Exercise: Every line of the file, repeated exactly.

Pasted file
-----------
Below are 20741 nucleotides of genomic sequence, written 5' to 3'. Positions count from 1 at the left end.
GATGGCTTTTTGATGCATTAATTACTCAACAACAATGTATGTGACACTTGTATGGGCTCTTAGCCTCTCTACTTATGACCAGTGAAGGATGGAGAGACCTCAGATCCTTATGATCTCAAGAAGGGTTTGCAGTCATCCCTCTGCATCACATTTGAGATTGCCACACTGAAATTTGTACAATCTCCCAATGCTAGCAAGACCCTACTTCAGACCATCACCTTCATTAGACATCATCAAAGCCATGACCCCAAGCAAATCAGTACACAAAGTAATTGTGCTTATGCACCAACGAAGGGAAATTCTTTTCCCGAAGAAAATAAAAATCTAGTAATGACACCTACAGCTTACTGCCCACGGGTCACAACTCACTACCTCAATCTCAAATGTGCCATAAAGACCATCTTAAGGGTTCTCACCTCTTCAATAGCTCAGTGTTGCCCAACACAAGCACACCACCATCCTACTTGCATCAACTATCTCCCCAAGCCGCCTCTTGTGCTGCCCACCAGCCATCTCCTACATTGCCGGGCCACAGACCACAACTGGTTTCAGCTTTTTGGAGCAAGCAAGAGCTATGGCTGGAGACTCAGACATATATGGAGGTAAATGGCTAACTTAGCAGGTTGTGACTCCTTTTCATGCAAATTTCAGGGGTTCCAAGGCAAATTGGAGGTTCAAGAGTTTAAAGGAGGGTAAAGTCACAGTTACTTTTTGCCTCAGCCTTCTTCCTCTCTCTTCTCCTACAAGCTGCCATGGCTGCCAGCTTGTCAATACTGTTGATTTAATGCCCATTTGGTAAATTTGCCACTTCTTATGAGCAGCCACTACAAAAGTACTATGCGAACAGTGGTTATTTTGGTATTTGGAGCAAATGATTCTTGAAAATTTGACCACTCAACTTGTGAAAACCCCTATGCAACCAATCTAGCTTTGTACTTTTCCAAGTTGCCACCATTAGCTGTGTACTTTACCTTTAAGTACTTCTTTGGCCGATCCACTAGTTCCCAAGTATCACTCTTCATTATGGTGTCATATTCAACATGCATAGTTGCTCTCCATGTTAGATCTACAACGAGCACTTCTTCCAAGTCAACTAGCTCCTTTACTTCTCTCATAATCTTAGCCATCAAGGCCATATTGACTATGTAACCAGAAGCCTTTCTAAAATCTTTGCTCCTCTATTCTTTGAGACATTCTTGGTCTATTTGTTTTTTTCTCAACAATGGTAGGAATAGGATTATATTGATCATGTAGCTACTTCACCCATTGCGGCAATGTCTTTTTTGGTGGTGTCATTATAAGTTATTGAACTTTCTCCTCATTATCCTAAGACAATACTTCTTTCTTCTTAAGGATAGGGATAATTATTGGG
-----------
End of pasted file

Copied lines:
Below are 20741 nucleotides of genomic sequence, written 5' to 3'. Positions count from 1 at the left end.
GATGGCTTTTTGATGCATTAATTACTCAACAACAATGTATGTGACACTTGTATGGGCTCTTAGCCTCTCTACTTATGACCAGTGAAGGATGGAGAGACCTCAGATCCTTATGATCTCAAGAAGGGTTTGCAGTCATCCCTCTGCATCACATTTGAGATTGCCACACTGAAATTTGTACAATCTCCCAATGCTAGCAAGACCCTACTTCAGACCATCACCTTCATTAGACATCATCAAAGCCATGACCCCAAGCAAATCAGTACACAAAGTAATTGTGCTTATGCACCAACGAAGGGAAATTCTTTTCCCGAAGAAAATAAAAATCTAGTAATGACACCTACAGCTTACTGCCCACGGGTCACAACTCACTACCTCAATCTCAAATGTGCCATAAAGACCATCTTAAGGGTTCTCACCTCTTCAATAGCTCAGTGTTGCCCAACACAAGCACACCACCATCCTACTTGCATCAACTATCTCCCCAAGCCGCCTCTTGTGCTGCCCACCAGCCATCTCCTACATTGCCGGGCCACAGACCACAACTGGTTTCAGCTTTTTGGAGCAAGCAAGAGCTATGGCTGGAGACTCAGACATATATGGAGGTAAATGGCTAACTTAGCAGGTTGTGACTCCTTTTCATGCAAATTTCAGGGGTTCCAAGGCAAATTGGAGGTTCAAGAGTTTAAAGGAGGGTAAAGTCACAGTTACTTTTTGCCTCAGCCTTCTTCCTCTCTCTTCTCCTACAAGCTGCCATGGCTGCCAGCTTGTCAATACTGTTGATTTAATGCCCATTTGGTAAATTTGCCACTTCTTATGAGCAGCCACTACAAAAGTACTATGCGAACAGTGGTTATTTTGGTATTTGGAGCAAATGATTCTTGAAAATTTGACCACTCAACTTGTGAAAACCCCTATGCAACCAATCTAGCTTTGTACTTTTCCAAGTTGCCACCATTAGCTGTGTACTTTACCTTTAAGTACTTCTTTGGCCGATCCACTAGTTCCCAAGTATCACTCTTCATTATGGTGTCATATTCAACATGCATAGTTGCTCTCCATGTTAGATCTACAACGAGCACTTCTTCCAAGTCAACTAGCTCCTTTACTTCTCTCATAATCTTAGCCATCAAGGCCATATTGACTATGTAACCAGAAGCCTTTCTAAAATCTTTGCTCCTCTATTCTTTGAGACATTCTTGGTCTATTTGTTTTTTTCTCAACAATGGTAGGAATAGGATTATATTGATCATGTAGCTACTTCACCCATTGCGGCAATGTCTTTTTTGGTGGTGTCATTATAAGTTATTGAACTTTCTCCTCATTATCCTAAGACAATACTTCTTTCTTCTTAAGGATAGGGATAATTATTGGG